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Patent Searching and Data


Title:
BEVERAGE INFUSION PACKAGES AND MATERIALS THEREFOR
Document Type and Number:
WIPO Patent Application WO/2002/002871
Kind Code:
A1
Abstract:
A non-woven porous, fibrous tissue for use in producing beverage infusion packages comprises cellulose fibres and polylactic acid (PLA) fibres to improve repulpability of waste materials.

Inventors:
Whittaker, Nicholas Robin (52 Fields Road, Haslingden Rossendale, Lancashire, GB)
Rose, John Edward (2 Bromley Green, Great Knowley Chorley, Lancashire PR6 8TX, GB)
Scott, Simon Mark (40 Atwood Road, Didsbury, Manchester M20 6TD, GB)
Application Number:
PCT/GB2001/002642
Publication Date:
January 10, 2002
Filing Date:
June 19, 2001
Export Citation:
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Assignee:
J R CROMPTON LIMITED (Sunlight House, Quay Street, Manchester M3 3JZ, GB)
Whittaker, Nicholas Robin (52 Fields Road, Haslingden Rossendale, Lancashire, GB)
Rose, John Edward (2 Bromley Green, Great Knowley Chorley, Lancashire PR6 8TX, GB)
Scott, Simon Mark (40 Atwood Road, Didsbury, Manchester M20 6TD, GB)
International Classes:
D21H13/24; D21H27/08; D21H13/08; D21H27/10; D21H27/38; (IPC1-7): D21H13/24; D21H27/08
Foreign References:
EP0801172A11997-10-15
Other References:
DATABASE WPI Section Ch Week 199528, Derwent World Patents Index; Class A23, AN 1995-213551, XP002176873
DATABASE WPI Section Ch Week 200035, Derwent World Patents Index; Class A23, AN 2000-403733, XP002176874
Attorney, Agent or Firm:
Atkinson, Peter Birch (Marks & Clerk, Sussex House 83-85 Mosley Street, Manchester M2 3LG, GB)
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Claims:
Claims
1. A nonwoven porous, fibrous tissue for use in producing beverage infusion packages, wherein said tissue comprises cellulose fibres and polylactic acid PLA fibres to improve repulpability of waste materials.
2. A tissue as claim 1 wherein the PLA fibres have a fibre length of 2 mm to 8mm.
3. A tissue as claimed in claim 2 wherein the PLA fibres have a fibre length of 4mm to 6mm.
4. A tissue as claimed. in claim 3 wherein the PLA fibres have a fibre length of about 5mm.
5. A tissue as claimed in any on claims 1 to 4 wherein the PLA fibres are from 0.9 dcTex to 4.4 dcTex.
6. A tissue as claimed in claim 5 wherein the PLA fibres are from 1.4 dcTex to 3.3 dcTex.
7. A tissue as claimed in claim 6 wherein the PLA fibres are from 1.7 dcTex to 2.6 dcTex.
8. A tissue as claimed in claim 7 wherein the PLA fibres are from 1.9 dcTex to 2.3dcTex 9.
9. A tissue as claimed in any one of claims 1 to 8 having a basis weight of 10 to 50go~2.
10. A tissue as claimed in claim 7 wherein the basis weight is 10 to 30 g m 2.
11. A tissue as claimed in claim 8 wherein the basis weight is 10 to 20 g m.
12. A tissue as claimed in claim 9 wherein the basis weight is 12 to 17 g m.
13. A tissue as claimed in any one of claims 1 to 12 wherein the heat PLA fibres comprise 10% to 40% by weight of the thermally active layer.
14. A tissue as claimed in claim 13 wherein the PLA fibres comprise 25% to 35% by weight of the thermally active layer.
15. A tissue as claimed in any one of claims 1 to 14 wherein at least proportion of the PLA fibres are single component fibres.
16. A tissue as claimed in claim 15 wherein said single component PLA fibres melt (soften) at a temperature of 145175°C.
17. A tissue as claimed in any one of claims 1 to 16 wherein at least a proportion of the PLA fibres are bicomponent fibres comprised of a PLA core and lower melting PLA sheath.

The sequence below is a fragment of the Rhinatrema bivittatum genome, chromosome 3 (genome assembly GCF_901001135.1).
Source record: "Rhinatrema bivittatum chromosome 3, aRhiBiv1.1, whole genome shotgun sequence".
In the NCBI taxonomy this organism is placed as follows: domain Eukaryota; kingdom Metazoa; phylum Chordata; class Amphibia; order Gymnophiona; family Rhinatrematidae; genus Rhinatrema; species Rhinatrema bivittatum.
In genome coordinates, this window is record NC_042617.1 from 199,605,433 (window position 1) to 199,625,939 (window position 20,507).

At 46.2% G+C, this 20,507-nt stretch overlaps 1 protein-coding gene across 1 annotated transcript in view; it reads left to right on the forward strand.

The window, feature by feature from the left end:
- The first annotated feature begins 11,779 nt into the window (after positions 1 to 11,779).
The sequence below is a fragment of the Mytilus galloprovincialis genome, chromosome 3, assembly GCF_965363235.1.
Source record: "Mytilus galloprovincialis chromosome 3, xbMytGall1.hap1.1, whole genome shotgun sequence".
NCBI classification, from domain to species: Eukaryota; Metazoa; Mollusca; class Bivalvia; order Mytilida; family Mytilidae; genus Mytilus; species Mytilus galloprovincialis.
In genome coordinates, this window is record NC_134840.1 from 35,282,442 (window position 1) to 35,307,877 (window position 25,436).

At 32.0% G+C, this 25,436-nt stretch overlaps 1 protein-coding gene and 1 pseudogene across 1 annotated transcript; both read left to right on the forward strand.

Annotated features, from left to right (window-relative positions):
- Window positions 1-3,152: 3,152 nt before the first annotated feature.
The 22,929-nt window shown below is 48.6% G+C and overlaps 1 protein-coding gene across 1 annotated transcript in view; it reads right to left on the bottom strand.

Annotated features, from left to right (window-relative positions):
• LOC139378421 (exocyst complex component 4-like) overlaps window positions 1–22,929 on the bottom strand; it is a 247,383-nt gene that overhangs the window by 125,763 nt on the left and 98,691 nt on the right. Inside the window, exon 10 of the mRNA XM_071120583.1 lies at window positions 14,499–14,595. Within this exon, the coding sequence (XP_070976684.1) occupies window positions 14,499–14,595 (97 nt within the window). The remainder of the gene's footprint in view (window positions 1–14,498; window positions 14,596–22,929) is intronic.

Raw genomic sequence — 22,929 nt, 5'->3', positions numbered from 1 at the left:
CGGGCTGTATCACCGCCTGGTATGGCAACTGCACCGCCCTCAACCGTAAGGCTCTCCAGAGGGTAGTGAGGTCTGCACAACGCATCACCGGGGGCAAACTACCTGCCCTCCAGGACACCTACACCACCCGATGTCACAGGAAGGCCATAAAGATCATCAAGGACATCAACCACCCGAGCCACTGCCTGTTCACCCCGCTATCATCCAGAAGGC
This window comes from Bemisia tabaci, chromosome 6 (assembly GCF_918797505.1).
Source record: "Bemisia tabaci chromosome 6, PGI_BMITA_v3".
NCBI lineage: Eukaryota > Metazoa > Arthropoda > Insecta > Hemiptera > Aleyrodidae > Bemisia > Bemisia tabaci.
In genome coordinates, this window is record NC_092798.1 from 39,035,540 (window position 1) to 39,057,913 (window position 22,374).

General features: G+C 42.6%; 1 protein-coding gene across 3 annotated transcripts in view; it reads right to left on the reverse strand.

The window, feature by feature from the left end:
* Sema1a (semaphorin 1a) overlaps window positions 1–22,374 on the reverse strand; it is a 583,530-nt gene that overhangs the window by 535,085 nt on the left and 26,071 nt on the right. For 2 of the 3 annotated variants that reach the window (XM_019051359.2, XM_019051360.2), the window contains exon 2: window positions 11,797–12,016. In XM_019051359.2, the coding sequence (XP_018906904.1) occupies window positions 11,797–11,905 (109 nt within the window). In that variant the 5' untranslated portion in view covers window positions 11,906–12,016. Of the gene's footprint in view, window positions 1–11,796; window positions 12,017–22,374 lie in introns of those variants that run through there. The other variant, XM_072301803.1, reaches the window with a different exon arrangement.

18. A tissue as claimed in claim 17 wherein the thermally active layer comprises single component PLA fibres and bicomponent PLA fibres.
19. A tissue as claimed in claim 18 wherein the single component fibres have a, melting (softening) point of 145 to 175°C and the bicomponent fibres have a sheath with a melting (softening) temperature in the range 105°C to 165°C but lower than the melting (softening) temperature of the single component fibres.
20. A tissue as claimed in any one of claims 1 to 19 additionally comprising an insulating layer incorporating only thermally inactive fibres.
21. A tissue as claimed in claim 20 wherein the thermally active layer comprises 65% to 97% by weight and the insulating layer comprises 3% to 35% by weight, the percentages being based on the weight of the tissue.
22. A tissue as claimed in claim 21 wherein the thermally active layer comprises 79% to 93% by weight and the insulating layer comprises 7% to 21% by weight, the percentages being based on the weight of the tissue.
23. A tissue as claimed in claim to 22 wherein the thermally active layer comprises 83% to 90% by weight and the insulating layer comprises 10% to 17% by weight, the percentages being based on the weight of the tissue.
24. A tissue as claimed in any one of claims 20 to 23 wherein the insulating layer comprises wood pulp and lyocell or viscose rayon fibres.
25. A tissue as claimed in claim 24 wherein the insulating layer comprises 70% to 95% by weight wood pulp and 5% to 30% by weight lyocell or viscose rayon.
26. A tissue as claimed in claim 23 wherein the insulating layer comprises about 100% by weight wood pulp.
27. A tissue as claimed in any one of claims 20 to 26 wherein the cellulosic fibres of the insulating layer have a length shorter than those of the thermally active layer.
28. A tissue as claimed in any one of claims 20 to 27 wherein the cellulosic fibres of the insulating layer have a length of 0. 5mm to 5mm.
29. A tissue as claimed in claim 38 wherein the cellulosic fibres of the insulating layer have a length of lmm to 3mm.
30. A beverage infusion package comprising a bag of a tissue as claimed in any one of the previous claims and a beverage precursor material contained within the bag.
31. A package as claimed in claim 30 which is a tea bag.
32. A package as claimed in claim 30 which us a coffee bag.
Description:
BEVERAGE INFUSION PACKAGES AND MATERIALS THEREFOR The present invention relates to porous, fibrous web materials of the heat seal type for use in producing beverage infusion packages (e. g. tea bags, coffee bags and the like) as well as to beverage infusion packages produced using such materials.